thesis (n.) Look up thesis at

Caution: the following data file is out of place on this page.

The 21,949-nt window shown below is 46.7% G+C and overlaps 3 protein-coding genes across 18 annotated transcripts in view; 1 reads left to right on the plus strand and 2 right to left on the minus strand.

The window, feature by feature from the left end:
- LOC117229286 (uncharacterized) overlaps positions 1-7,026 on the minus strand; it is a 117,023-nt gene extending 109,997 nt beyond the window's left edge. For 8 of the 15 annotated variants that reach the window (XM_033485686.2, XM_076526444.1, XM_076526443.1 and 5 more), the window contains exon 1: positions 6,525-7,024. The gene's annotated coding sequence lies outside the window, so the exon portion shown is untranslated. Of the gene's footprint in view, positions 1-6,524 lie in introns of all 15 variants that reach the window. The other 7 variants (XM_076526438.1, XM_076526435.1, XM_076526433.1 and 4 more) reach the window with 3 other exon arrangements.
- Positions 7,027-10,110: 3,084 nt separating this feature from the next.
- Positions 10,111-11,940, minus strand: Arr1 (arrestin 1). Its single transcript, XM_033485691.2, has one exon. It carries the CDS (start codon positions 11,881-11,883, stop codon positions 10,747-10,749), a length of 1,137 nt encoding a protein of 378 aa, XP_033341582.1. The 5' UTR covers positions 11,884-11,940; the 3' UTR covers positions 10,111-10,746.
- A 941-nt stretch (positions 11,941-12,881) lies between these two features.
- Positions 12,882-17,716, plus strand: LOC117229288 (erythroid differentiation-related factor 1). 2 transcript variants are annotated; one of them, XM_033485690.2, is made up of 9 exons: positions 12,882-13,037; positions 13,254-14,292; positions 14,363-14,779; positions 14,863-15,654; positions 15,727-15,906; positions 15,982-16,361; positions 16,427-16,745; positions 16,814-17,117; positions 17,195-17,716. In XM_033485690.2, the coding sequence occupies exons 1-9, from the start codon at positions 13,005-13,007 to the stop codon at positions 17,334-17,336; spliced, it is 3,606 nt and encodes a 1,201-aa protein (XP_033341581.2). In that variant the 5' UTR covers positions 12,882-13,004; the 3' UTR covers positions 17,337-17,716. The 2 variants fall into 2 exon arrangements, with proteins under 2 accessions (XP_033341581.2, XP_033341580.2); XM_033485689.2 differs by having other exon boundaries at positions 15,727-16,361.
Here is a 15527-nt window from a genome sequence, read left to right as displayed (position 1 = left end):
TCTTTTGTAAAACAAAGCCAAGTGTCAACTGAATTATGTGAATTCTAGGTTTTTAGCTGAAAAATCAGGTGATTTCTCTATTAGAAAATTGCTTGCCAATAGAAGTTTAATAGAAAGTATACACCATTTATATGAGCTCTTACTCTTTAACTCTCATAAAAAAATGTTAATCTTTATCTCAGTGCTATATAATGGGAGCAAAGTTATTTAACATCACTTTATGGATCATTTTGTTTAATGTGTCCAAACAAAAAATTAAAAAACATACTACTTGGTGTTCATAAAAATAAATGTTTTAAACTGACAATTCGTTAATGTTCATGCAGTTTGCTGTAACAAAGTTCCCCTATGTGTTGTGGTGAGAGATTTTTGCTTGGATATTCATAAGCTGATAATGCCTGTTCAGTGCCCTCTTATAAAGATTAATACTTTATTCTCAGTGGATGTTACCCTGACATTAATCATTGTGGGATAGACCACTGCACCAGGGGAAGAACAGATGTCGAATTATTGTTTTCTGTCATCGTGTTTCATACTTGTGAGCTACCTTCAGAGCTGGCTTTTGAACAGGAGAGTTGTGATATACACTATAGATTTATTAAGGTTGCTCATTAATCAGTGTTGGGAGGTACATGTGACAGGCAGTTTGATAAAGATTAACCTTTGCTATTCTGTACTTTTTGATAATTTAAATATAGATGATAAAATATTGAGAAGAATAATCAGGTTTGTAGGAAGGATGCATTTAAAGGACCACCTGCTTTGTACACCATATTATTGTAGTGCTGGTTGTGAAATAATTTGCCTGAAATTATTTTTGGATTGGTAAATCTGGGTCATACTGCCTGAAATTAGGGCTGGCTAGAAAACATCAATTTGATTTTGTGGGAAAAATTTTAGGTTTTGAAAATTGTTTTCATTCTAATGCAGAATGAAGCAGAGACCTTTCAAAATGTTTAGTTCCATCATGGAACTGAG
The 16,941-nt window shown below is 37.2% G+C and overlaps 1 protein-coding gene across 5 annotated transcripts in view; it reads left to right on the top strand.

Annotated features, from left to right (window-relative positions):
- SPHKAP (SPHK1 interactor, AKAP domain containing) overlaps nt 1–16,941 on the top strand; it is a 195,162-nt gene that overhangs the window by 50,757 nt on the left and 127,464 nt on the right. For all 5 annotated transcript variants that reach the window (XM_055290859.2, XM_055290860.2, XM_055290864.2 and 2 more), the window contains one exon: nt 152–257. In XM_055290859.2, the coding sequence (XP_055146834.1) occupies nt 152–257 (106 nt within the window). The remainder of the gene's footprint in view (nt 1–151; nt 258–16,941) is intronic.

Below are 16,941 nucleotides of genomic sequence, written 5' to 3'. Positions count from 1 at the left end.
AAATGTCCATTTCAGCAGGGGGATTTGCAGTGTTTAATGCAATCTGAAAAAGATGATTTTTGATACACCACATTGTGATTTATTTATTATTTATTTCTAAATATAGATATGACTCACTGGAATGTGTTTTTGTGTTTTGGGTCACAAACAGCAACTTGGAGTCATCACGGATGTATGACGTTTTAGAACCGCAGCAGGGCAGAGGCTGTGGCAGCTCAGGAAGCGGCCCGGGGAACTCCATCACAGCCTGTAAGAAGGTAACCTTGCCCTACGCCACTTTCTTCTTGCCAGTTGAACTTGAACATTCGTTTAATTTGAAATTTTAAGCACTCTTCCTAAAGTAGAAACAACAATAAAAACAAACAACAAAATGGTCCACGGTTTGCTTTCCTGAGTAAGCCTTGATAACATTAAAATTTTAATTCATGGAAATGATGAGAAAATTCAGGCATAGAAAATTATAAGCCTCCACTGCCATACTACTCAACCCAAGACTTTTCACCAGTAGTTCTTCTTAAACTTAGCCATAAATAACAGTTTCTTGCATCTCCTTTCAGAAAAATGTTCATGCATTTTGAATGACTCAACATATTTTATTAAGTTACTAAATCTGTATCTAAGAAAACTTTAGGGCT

late 14c., "unaccented syllable or note," from Latin thesis "unaccented syllable in poetry," later (and more correctly) "stressed part of a metrical foot," from Greek thesis "a proposition," also "downbeat" (in music), originally "a setting down, a placing, an arranging; position, situation," from root of tithenai "to place, put, set," from PIE root *dhe- "to set, to put" (see factitious). Sense in logic of "a formulation in advance of a proposition to be proved" is first recorded 1570s; that of "dissertation presented by a candidate for a university degree" is from 1650s.